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In Defence of British Food

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The full English: bacon, eggs, sausages, toast, tomatoes, fried mushrooms, and baked beans. Composition may vary from region to region. Photo credit: iStockphoto.com


In a sense French President Jacques Chirac was right when he said, "One cannot trust people whose cuisine is so bad" He was talking about us. The British that is. But... well... the thing is. He's wrong. It's not that British food is bad—because it jolly well is not—the perception problem stems from what masquerades as British food and not what British food is.

I'll readily admit British cuisine lacks the delicacy of Japanese sushi, the lightness of Vietnamese and Thai cooking, or the arrogant swagger of French slop, but you can't compare cuisines, that's a mug's game. All cuisines are good, the only problem is supply. Of quality and quantity. And that's where Britain lags Continental Europe, much of Asia and pretty much everywhere else for that matter. Sure, we've got plenty of good food, but scant little of it is British.

Britain is awash with poor British food. From the Lizard to Lerwick, you'll find restaurants run by know-no-better chefs and filled with ignorant eaters. The British don't know what good food is, they just think they do. Industrialisation, wartime rationing and the modern day domination of the supermarket chains have conspired to cause a taste bud catastophe across the pond. Vegetables have no taste, fruit is nothing more than imported fibrous water. Some folk realise something's gone wrong, but the majority don't.

There are signs of change; the 'sleb chef circuit, the mountains of food mags, gastropubs, farmers' markets, foodblogs, slow food. However, in a capital city of 8 million people, in a country whose favourite dish is chicken tikka massala (that's a British dish too by the way...) there are probably no more than fifty places serving good British food, whereas there are thousands serving not just bad British food, but appalling British food.

The fact remains that in London in 2007 you are still hard pressed to visit a British pub and find a couple of tasty faggots covered in gravy, or satisfy your desire for a really good spotted dick, let alone score a decent tart. All puns intended. You see, British food is not only completely and utterly misunderstood by foreign tourists and by Brits themselves, but it is blessed with the food world's most descriptive, most suggestive, most idiosyncratic lexicon. None of your poncey bouillabaise, mousakka or borscht here. Toad in the hole, Lancashire hotpot, bubble & squeak, pie and mash, clootie dumpling, haggis, bangers and mash, Welsh rarebit, faggots, the full English, cullen skink, cock-a-leekie soup... and then there's the dessert trolley... jam roly poly pudding, knickerbocker glory, sticky toffee pudding, sherry trifle, spotted dick, eccles cakes... Read that list back. Listen carefully... that's the sound of your arteries gently furring with contentment.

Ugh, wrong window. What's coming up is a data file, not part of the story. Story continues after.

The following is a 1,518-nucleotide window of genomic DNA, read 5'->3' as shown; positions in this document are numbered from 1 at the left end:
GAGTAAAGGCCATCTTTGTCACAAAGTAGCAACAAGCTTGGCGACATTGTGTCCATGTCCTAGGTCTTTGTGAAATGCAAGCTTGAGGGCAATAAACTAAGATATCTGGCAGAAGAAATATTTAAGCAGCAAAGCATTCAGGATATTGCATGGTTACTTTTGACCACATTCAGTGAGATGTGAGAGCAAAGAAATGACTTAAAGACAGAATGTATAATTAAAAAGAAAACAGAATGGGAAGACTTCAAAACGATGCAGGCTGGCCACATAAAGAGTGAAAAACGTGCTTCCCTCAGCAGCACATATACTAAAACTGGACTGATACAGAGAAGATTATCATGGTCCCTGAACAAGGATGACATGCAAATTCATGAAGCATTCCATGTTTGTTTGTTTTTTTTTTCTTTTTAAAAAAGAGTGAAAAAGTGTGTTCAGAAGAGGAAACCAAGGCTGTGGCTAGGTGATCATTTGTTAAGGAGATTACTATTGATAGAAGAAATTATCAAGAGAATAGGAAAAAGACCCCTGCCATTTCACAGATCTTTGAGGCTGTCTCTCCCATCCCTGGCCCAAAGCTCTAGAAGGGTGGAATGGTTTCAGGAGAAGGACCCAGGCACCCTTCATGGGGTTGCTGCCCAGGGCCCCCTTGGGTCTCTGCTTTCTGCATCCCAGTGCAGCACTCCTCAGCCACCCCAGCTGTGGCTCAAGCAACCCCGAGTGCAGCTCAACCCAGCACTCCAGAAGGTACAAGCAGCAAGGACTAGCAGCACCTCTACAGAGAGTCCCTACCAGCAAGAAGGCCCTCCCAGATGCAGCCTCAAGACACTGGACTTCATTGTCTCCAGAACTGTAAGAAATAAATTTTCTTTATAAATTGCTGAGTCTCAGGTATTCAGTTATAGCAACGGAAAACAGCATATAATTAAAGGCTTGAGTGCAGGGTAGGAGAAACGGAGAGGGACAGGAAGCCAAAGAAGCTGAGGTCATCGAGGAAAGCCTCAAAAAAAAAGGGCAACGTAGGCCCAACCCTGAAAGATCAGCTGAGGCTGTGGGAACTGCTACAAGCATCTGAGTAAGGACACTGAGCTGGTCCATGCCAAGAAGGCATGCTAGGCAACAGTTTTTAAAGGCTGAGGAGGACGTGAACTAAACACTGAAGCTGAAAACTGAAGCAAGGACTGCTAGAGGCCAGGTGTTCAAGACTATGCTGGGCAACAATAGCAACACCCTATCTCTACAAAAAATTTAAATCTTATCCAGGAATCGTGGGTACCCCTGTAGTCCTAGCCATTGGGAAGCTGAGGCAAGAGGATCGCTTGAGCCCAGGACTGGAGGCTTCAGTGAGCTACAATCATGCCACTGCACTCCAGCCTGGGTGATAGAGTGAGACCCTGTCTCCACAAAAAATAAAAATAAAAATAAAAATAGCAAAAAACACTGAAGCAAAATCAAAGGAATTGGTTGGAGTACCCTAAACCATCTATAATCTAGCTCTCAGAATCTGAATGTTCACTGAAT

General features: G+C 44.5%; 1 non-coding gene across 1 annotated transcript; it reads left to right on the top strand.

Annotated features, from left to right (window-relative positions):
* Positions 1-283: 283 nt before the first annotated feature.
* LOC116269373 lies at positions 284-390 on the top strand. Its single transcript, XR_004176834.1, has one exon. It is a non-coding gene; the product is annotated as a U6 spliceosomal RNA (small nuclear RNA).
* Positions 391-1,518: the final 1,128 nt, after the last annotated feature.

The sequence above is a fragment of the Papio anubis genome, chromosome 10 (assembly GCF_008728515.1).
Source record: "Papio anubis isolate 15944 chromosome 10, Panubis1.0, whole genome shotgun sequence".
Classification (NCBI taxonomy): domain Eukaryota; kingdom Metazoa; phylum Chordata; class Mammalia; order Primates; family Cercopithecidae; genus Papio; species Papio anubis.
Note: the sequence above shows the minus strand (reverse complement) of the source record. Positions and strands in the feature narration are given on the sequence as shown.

Three weeks ago I visited the Anchor & Hope gastropub near Waterloo station in London. The place has been at the end of a welter of good press reviews and awards. They don't take reservations. Diners commonly have to wait for one or two hours in the bar area until a table is called. You have to share tables with whoever else happens to be there. It serves no-nonsense fayre in an unpretentious setting. The emphasis is heavily skewed towards seasonal produce and traditional British dishes. The menu changes daily. You might find anything from succulent quails and juicy snails to a roasted skate, sublime potted bloaters or a full Sunday roast—replete with crispy pork crackling—Sunday is the only day they do take reservations. The Anchor & Hope is always packed to overflowing. Its formula for success is nothing more than the ingredients. Seasonal produce, locally sourced where possible, and none of this over fussy, air guitar cooking and menus chock-a-block with wankwords.

It's a way of cooking I discussed with chef Richard Corrigan at Bentley's Oyster bar and grill, another award winning British restaurant on Swallow Street, a small alleyway nestled between the Piccadilly and Regent street. Corrigan professed his utter distaste for pretension and his willingness to rely solely upon the natural flavour of whatever ingredients are available on that day. Like the Anchor & Hope, it works. The restaurant's popular and he's a busy chef.

If these examples are anything to go by, there is a thirst and even a reverence for top quality British food, but you have to hunt it down, you have to want it. And starting from such a low base of public perception, it's an ongoing battle. And what that means for the time being is more Jacques Chirac's, more whingeing, more bollocks. But, never mind the bollocks here's the Sex Pistols. Or read more about British food.

About the author: Graham Holliday a British freelance journalist living in France. He's also the bloke behind noodlepie.com, a foodblog whose focus until recently has been on the street food of Vietnam, thanks to Mr. Holliday's eight-year stint in Saigon.

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